A cigarette was hanging out of Steph’s lip as she yelled “Get in assholes!” and waved us into the vehicle as she checked her rearview mirror for school staff. I could barely hear her over the sounds of Green Day blaring from her speakers but Melissa laughed loudly and she shoved me into the back seat and piled in next to me. “Safety first bitches, buckle up.” Steph joked and you could hear the simultaneous sounds of everyone clicking their belts in as she hit the gas. My head whipped back and smacked the plastic leather seat in whiplash and she began attempting to argue the case of socialism in America while everyone else ignored her. Melissa stared out at the road while Tony packed a glass pipe full of weed he had taken from a plastic baggie in his back pocket. Jake-O offered him a lighter from the front passenger seat and drummed to the beat of Lit’s “My Own Worst Enemy” on the dashboard.
I just wanted to eat my chips and grasp what the hell was going on around me, but as I reached for the bag Tony coughed and handed me the pipe with eyes that indicated pain. “Take it man, keep the rotation going.” Fumbling with the lighter and pipe I received the pass and feared for my life. “Drugs?” I thought. Skipping school and pizza was terrifying enough, I felt like I was going to pass out. I saw no way out of it and my hands were shaking as I pressed the mouthpiece to my lips. Luckily for me, I didn’t have to worry about it because at that moment Steph yelled “Yo, hide the shit. Cop’s around the corner.” and Melissa instinctively pressed a flat palm to the pipe I was holding signaling for me to lower it. Steph looked into the rearview mirror with paranoia as she lowered her speed and kept her cool.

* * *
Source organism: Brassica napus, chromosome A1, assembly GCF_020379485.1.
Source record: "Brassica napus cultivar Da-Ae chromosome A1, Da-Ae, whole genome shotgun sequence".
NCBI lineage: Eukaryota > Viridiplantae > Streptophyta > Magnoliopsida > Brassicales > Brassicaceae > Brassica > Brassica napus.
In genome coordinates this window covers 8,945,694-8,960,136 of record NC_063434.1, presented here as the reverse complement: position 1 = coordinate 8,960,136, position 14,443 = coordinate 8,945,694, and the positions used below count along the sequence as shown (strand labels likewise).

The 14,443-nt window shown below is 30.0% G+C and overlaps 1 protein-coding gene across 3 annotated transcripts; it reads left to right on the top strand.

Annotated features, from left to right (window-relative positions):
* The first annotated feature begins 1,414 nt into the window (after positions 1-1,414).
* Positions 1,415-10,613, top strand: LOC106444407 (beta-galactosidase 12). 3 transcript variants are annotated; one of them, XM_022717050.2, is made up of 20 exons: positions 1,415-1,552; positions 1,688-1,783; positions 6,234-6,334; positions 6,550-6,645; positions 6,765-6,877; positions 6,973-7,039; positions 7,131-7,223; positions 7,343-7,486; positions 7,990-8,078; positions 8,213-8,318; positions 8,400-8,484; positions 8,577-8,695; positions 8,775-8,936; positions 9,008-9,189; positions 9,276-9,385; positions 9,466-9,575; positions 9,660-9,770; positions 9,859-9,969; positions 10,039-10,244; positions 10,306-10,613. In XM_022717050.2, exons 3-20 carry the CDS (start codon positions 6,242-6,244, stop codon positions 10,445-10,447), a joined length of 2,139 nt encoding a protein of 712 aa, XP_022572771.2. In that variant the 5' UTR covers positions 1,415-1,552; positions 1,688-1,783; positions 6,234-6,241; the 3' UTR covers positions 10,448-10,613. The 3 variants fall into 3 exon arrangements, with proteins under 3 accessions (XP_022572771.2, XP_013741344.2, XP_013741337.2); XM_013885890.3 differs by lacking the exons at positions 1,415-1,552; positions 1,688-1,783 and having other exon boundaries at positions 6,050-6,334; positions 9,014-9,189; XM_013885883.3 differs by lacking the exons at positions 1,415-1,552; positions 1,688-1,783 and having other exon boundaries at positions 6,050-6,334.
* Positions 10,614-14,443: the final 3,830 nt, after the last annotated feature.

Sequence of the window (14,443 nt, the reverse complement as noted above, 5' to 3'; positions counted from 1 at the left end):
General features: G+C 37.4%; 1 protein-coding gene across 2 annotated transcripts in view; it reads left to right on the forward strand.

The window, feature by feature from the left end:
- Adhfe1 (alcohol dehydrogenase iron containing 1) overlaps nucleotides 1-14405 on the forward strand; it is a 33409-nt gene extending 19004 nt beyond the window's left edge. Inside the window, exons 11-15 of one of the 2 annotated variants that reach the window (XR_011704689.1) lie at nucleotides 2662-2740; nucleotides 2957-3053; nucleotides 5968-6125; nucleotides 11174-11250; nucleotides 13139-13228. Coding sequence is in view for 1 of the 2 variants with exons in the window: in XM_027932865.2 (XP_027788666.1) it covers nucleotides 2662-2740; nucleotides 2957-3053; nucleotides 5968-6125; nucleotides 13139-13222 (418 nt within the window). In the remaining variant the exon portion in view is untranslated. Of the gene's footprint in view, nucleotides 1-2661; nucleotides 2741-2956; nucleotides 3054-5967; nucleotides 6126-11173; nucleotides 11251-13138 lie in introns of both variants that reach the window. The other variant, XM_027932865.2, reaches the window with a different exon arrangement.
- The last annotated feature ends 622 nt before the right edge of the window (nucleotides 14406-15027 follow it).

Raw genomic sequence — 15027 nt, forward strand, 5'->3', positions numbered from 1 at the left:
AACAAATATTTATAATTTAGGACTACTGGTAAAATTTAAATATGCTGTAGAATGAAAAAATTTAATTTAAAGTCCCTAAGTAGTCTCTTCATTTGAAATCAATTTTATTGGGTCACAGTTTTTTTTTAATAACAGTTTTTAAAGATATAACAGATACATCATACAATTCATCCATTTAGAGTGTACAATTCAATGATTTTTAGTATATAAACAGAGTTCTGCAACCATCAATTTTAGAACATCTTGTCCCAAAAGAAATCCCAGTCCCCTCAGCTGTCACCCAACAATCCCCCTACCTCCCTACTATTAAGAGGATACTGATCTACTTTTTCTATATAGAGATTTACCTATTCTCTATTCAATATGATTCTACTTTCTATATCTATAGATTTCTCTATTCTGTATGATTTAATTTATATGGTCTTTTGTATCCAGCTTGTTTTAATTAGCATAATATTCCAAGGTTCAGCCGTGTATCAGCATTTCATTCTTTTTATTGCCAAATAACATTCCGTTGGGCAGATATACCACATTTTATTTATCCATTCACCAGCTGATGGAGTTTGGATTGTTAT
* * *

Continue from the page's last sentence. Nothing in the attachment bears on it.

“Did you get a hit?” Melissa asked. I nodded, lying in response.
“Whoah, I didn’t even hear you cough. You must be a heavyweight” she exclaimed as she reached for the pipe and I passed it to her. She inhaled deep in an effort to impress me, and I remember feeling terrified at her lionlike bravery. She tapped Steph on the shoulder, who proceeded to complete the cycle while driving before handing it back to Jake-O who would finish it off. Her car jerked into a bumpy parking lot in front of a large rundown building that resembled a warehouse and she reached into her glovebox, pulling out a felt bag full of jingling metal. It was completely full of quarters I saw as she peered inside, inspecting her stash.